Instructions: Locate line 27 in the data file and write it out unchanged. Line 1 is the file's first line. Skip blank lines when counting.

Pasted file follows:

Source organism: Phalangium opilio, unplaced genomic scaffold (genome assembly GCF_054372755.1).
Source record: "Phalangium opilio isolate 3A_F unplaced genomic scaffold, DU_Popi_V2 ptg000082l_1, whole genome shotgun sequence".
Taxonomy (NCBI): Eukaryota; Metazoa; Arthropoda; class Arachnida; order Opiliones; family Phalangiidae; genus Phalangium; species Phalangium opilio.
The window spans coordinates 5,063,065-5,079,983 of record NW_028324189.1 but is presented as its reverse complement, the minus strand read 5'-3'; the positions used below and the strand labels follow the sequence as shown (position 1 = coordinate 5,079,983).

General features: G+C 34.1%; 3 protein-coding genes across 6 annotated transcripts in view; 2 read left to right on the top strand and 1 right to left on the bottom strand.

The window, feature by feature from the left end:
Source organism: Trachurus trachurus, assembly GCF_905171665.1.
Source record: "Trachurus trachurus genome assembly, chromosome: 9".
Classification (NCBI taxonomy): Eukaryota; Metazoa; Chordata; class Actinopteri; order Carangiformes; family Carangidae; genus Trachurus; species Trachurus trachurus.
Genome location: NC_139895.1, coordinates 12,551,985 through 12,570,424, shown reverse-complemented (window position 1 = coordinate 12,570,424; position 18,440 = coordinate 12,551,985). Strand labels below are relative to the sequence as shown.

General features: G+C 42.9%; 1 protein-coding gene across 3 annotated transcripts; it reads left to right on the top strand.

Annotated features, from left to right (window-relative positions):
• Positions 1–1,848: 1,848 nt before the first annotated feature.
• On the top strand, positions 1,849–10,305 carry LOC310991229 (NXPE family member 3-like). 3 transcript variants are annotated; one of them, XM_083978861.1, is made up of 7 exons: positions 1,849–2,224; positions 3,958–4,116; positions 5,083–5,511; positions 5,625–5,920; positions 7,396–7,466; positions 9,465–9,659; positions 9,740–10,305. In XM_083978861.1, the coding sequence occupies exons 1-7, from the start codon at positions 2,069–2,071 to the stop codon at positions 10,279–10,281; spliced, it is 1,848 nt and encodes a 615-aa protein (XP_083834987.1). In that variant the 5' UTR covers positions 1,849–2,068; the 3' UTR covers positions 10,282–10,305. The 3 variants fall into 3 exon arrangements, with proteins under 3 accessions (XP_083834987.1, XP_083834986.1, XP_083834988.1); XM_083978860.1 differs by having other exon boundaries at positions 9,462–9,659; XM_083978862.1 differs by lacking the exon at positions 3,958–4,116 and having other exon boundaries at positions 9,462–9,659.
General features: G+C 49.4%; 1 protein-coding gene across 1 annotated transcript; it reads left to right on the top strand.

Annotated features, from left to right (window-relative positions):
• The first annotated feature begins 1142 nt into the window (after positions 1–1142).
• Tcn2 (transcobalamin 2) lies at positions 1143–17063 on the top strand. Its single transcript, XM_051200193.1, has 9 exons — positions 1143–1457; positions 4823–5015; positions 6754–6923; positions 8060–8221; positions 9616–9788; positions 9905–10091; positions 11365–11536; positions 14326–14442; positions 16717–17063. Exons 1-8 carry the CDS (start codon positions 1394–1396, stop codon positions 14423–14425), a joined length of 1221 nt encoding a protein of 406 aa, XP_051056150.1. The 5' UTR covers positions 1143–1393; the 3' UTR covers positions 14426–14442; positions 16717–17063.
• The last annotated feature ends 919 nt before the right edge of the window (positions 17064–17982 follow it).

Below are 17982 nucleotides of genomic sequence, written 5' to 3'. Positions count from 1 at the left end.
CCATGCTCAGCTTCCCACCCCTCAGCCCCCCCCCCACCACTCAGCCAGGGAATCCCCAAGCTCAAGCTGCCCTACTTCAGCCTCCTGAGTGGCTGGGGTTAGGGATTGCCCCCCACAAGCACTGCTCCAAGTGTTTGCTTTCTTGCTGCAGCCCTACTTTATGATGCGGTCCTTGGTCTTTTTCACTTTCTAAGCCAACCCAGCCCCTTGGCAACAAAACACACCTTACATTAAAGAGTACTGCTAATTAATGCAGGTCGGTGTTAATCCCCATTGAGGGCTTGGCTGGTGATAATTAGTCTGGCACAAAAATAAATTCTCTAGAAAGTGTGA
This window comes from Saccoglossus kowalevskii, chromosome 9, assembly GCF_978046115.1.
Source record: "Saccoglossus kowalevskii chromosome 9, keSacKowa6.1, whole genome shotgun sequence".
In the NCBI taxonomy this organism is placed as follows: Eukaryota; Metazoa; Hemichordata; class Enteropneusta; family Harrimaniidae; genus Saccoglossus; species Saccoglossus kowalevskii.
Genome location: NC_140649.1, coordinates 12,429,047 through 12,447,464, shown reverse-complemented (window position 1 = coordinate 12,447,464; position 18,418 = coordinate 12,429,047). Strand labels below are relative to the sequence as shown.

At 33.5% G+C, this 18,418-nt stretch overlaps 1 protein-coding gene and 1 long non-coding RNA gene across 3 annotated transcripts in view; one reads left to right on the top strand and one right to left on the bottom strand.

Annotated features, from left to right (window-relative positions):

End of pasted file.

Annotated features, from left to right (window-relative positions):